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Acute and late neurotoxicity in the rat spinal cord in vivo induced by glutamate receptor agonists

Journal of the Neurological Sciences
Publication Date
DOI: 10.1016/0022-510x(95)00076-e
  • Acromelic Acid
  • Kainic Acid
  • Ampa
  • Excitatory Amino Acid
  • Glutamate Receptors
  • Neurotoxicity
  • Spinal Cord
  • Als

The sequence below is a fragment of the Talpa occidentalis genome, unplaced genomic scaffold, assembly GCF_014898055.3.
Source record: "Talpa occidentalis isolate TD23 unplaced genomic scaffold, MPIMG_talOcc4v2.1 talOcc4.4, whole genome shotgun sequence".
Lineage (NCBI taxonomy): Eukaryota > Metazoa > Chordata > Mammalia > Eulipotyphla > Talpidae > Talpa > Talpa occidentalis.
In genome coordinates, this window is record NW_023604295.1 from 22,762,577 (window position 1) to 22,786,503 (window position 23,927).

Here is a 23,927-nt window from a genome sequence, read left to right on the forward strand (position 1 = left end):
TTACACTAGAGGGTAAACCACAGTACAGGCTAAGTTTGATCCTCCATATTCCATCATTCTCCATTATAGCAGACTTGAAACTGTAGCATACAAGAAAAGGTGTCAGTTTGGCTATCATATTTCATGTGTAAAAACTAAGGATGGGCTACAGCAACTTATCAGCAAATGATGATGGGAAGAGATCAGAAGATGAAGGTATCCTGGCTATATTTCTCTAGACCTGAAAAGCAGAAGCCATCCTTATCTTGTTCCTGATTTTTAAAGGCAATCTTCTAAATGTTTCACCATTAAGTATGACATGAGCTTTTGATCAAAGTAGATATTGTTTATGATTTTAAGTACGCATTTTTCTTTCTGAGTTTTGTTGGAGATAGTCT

Abstract We investigated glutamate receptor-mediated neurotoxicity in vivo by means of infusing three specific agonists for non-NMDA receptors (acromelic acid A (ACRO), kainic acid and 1-amino-3-hydroxy-5-methyl-4-isoxazole propionic acid (AMPA)) into the adult rat spinal subarachnoid space. ACRO induced long-lasting pure motor, rigid-spastic paraparesis in a dose-dependent manner (EC 50: 220 pmol/h) that was accompanied by selective degeneration of spinal interneurons; leaving large anterior horn cells intact. Kainate and AMPA induced paraplegia but with relatively non-selective neuronal damage when given in doses more than 40-fold larger than those required for ACRO. When AMPA (> 100 nmol/h) was infused continuously using a mini-osmotic pump for more than 2 days, rats displayed progressive changes in motor behavior due to extensive damage in the caudal spinal cord where small neurons in the dorsal horns were the most vulnerable. Co-administration of 6-cyano-7-nitroquinoxaline-2,3-dione (CNQX) specifically prevented neurotoxicity, suggesting a non-NMDA receptor-mediated mechanism. These results indicate that the non-NMDA receptor is heterogeneous, mediating neuronal damage with different selectivity. It is also suggested that chronic activation of glutamate receptors is capable of inducing slowly progressive neuronal death, which suggests relevance to the pathogenesis of ALS.

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